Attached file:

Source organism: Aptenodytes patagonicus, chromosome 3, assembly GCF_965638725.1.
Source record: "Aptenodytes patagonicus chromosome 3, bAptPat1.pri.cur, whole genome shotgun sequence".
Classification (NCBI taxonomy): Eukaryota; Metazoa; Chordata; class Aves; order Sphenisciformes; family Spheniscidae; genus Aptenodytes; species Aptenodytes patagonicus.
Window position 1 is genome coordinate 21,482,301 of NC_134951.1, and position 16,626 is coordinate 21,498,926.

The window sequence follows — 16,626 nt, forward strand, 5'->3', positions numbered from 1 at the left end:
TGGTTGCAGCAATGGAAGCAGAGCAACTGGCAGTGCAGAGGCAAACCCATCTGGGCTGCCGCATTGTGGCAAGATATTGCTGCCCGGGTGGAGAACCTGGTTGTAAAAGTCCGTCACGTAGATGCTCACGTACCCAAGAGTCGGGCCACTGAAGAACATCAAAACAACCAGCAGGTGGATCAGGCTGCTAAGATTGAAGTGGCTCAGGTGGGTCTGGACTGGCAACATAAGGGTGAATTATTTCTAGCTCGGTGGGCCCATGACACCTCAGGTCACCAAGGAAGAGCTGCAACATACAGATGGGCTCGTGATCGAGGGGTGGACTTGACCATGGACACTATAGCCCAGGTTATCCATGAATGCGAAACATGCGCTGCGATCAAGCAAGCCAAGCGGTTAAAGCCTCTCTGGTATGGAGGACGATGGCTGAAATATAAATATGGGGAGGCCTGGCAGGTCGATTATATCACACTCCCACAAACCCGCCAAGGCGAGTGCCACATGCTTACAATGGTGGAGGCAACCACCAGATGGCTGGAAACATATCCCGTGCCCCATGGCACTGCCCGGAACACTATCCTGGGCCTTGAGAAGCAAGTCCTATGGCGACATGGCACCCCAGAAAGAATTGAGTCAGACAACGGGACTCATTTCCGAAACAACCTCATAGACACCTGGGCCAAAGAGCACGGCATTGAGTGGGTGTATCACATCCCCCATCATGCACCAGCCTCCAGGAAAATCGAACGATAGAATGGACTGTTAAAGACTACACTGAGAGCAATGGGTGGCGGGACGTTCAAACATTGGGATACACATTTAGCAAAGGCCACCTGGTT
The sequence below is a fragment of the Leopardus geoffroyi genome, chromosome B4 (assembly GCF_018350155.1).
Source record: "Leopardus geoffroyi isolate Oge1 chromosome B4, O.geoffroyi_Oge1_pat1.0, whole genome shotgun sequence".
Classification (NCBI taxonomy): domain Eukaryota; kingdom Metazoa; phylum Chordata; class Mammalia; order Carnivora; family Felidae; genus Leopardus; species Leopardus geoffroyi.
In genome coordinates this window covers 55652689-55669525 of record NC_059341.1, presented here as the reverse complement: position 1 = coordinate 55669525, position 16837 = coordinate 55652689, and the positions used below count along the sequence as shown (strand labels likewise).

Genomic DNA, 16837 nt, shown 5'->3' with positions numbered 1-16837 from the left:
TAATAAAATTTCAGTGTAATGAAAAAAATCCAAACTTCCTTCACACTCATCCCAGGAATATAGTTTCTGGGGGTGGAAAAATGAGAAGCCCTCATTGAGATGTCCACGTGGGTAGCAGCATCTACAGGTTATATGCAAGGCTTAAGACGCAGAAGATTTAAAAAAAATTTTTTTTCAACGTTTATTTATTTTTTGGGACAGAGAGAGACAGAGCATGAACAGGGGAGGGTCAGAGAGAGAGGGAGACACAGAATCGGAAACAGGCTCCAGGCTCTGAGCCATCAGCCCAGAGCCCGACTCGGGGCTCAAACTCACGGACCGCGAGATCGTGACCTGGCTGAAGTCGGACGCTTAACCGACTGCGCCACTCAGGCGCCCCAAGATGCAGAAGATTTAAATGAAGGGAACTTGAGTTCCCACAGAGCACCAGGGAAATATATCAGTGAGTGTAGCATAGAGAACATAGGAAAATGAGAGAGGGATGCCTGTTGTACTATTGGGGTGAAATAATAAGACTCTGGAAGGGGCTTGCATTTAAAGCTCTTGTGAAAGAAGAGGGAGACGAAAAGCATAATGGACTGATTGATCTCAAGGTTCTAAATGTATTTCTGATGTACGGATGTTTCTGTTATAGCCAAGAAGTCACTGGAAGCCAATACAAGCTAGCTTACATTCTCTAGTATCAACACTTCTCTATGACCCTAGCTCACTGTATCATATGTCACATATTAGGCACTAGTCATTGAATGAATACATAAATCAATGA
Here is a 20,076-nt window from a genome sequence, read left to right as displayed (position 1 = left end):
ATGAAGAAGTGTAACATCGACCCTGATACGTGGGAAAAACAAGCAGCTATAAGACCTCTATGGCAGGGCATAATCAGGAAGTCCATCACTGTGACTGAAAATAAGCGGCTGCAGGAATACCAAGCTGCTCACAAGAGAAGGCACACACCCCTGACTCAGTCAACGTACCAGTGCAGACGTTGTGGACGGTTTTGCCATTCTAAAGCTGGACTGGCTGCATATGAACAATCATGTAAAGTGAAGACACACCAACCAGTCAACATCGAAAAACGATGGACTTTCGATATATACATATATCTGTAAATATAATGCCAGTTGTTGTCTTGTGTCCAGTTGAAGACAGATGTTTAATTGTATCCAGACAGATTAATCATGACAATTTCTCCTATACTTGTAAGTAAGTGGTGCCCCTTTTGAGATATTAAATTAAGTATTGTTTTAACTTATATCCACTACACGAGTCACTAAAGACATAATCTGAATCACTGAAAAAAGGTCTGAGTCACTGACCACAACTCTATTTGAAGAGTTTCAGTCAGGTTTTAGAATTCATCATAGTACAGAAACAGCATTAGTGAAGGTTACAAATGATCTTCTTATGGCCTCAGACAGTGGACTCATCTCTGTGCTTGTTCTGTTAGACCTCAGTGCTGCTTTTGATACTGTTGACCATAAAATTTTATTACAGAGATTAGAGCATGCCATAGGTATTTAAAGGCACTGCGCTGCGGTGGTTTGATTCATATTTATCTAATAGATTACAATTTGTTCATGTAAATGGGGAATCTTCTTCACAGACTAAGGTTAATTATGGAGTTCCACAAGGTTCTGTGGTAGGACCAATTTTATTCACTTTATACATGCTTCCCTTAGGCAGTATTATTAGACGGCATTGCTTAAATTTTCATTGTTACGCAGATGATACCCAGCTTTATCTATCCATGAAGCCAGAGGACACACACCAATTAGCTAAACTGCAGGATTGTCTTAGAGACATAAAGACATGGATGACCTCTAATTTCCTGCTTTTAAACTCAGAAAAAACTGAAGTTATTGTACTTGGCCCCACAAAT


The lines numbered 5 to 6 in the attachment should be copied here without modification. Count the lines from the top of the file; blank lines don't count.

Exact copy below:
The window sequence follows — 16,626 nt, forward strand, 5'->3', positions numbered from 1 at the left end:
TGGTTGCAGCAATGGAAGCAGAGCAACTGGCAGTGCAGAGGCAAACCCATCTGGGCTGCCGCATTGTGGCAAGATATTGCTGCCCGGGTGGAGAACCTGGTTGTAAAAGTCCGTCACGTAGATGCTCACGTACCCAAGAGTCGGGCCACTGAAGAACATCAAAACAACCAGCAGGTGGATCAGGCTGCTAAGATTGAAGTGGCTCAGGTGGGTCTGGACTGGCAACATAAGGGTGAATTATTTCTAGCTCGGTGGGCCCATGACACCTCAGGTCACCAAGGAAGAGCTGCAACATACAGATGGGCTCGTGATCGAGGGGTGGACTTGACCATGGACACTATAGCCCAGGTTATCCATGAATGCGAAACATGCGCTGCGATCAAGCAAGCCAAGCGGTTAAAGCCTCTCTGGTATGGAGGACGATGGCTGAAATATAAATATGGGGAGGCCTGGCAGGTCGATTATATCACACTCCCACAAACCCGCCAAGGCGAGTGCCACATGCTTACAATGGTGGAGGCAACCACCAGATGGCTGGAAACATATCCCGTGCCCCATGGCACTGCCCGGAACACTATCCTGGGCCTTGAGAAGCAAGTCCTATGGCGACATGGCACCCCAGAAAGAATTGAGTCAGACAACGGGACTCATTTCCGAAACAACCTCATAGACACCTGGGCCAAAGAGCACGGCATTGAGTGGGTGTATCACATCCCCCATCATGCACCAGCCTCCAGGAAAATCGAACGATAGAATGGACTGTTAAAGACTACACTGAGAGCAATGGGTGGCGGGACGTTCAAACATTGGGATACACATTTAGCAAAGGCCACCTGGTT